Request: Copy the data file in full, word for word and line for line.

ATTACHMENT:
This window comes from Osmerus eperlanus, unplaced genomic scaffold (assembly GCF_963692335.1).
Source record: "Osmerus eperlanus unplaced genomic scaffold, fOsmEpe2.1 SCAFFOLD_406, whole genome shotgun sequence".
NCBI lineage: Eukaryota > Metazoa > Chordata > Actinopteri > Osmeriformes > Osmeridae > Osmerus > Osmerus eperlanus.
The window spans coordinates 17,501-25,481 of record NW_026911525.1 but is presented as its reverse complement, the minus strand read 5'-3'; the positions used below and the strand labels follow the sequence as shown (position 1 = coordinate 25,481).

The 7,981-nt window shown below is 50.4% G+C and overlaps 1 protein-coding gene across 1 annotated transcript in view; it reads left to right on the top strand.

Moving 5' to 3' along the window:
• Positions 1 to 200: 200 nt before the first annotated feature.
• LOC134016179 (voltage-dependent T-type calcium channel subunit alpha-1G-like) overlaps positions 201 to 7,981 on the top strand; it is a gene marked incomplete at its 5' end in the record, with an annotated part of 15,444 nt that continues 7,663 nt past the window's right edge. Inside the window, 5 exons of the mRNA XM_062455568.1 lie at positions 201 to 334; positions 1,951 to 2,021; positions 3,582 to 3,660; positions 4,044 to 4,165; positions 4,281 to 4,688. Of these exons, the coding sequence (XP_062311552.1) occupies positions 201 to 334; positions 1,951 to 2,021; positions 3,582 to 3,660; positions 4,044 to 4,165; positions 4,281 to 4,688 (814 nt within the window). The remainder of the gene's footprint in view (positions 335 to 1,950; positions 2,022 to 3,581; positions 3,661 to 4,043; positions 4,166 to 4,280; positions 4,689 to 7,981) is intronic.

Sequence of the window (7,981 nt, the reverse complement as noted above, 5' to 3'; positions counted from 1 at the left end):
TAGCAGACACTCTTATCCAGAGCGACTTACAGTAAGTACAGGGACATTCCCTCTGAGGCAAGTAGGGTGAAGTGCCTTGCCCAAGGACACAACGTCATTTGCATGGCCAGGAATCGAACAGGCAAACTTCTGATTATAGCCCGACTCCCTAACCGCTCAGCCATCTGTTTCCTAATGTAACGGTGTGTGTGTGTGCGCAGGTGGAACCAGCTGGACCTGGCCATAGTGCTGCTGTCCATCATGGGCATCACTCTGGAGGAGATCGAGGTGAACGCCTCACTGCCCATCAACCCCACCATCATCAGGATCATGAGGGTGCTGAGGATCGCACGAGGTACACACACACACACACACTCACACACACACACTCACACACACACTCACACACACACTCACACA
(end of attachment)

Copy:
This window comes from Osmerus eperlanus, unplaced genomic scaffold (assembly GCF_963692335.1).
Source record: "Osmerus eperlanus unplaced genomic scaffold, fOsmEpe2.1 SCAFFOLD_406, whole genome shotgun sequence".
NCBI lineage: Eukaryota > Metazoa > Chordata > Actinopteri > Osmeriformes > Osmeridae > Osmerus > Osmerus eperlanus.
The window spans coordinates 17,501-25,481 of record NW_026911525.1 but is presented as its reverse complement, the minus strand read 5'-3'; the positions used below and the strand labels follow the sequence as shown (position 1 = coordinate 25,481).

The 7,981-nt window shown below is 50.4% G+C and overlaps 1 protein-coding gene across 1 annotated transcript in view; it reads left to right on the top strand.

Moving 5' to 3' along the window:
• Positions 1 to 200: 200 nt before the first annotated feature.
• LOC134016179 (voltage-dependent T-type calcium channel subunit alpha-1G-like) overlaps positions 201 to 7,981 on the top strand; it is a gene marked incomplete at its 5' end in the record, with an annotated part of 15,444 nt that continues 7,663 nt past the window's right edge. Inside the window, 5 exons of the mRNA XM_062455568.1 lie at positions 201 to 334; positions 1,951 to 2,021; positions 3,582 to 3,660; positions 4,044 to 4,165; positions 4,281 to 4,688. Of these exons, the coding sequence (XP_062311552.1) occupies positions 201 to 334; positions 1,951 to 2,021; positions 3,582 to 3,660; positions 4,044 to 4,165; positions 4,281 to 4,688 (814 nt within the window). The remainder of the gene's footprint in view (positions 335 to 1,950; positions 2,022 to 3,581; positions 3,661 to 4,043; positions 4,166 to 4,280; positions 4,689 to 7,981) is intronic.

Sequence of the window (7,981 nt, the reverse complement as noted above, 5' to 3'; positions counted from 1 at the left end):
TAGCAGACACTCTTATCCAGAGCGACTTACAGTAAGTACAGGGACATTCCCTCTGAGGCAAGTAGGGTGAAGTGCCTTGCCCAAGGACACAACGTCATTTGCATGGCCAGGAATCGAACAGGCAAACTTCTGATTATAGCCCGACTCCCTAACCGCTCAGCCATCTGTTTCCTAATGTAACGGTGTGTGTGTGTGCGCAGGTGGAACCAGCTGGACCTGGCCATAGTGCTGCTGTCCATCATGGGCATCACTCTGGAGGAGATCGAGGTGAACGCCTCACTGCCCATCAACCCCACCATCATCAGGATCATGAGGGTGCTGAGGATCGCACGAGGTACACACACACACACACACTCACACACACACACTCACACACACACTCACACACACACTCACACA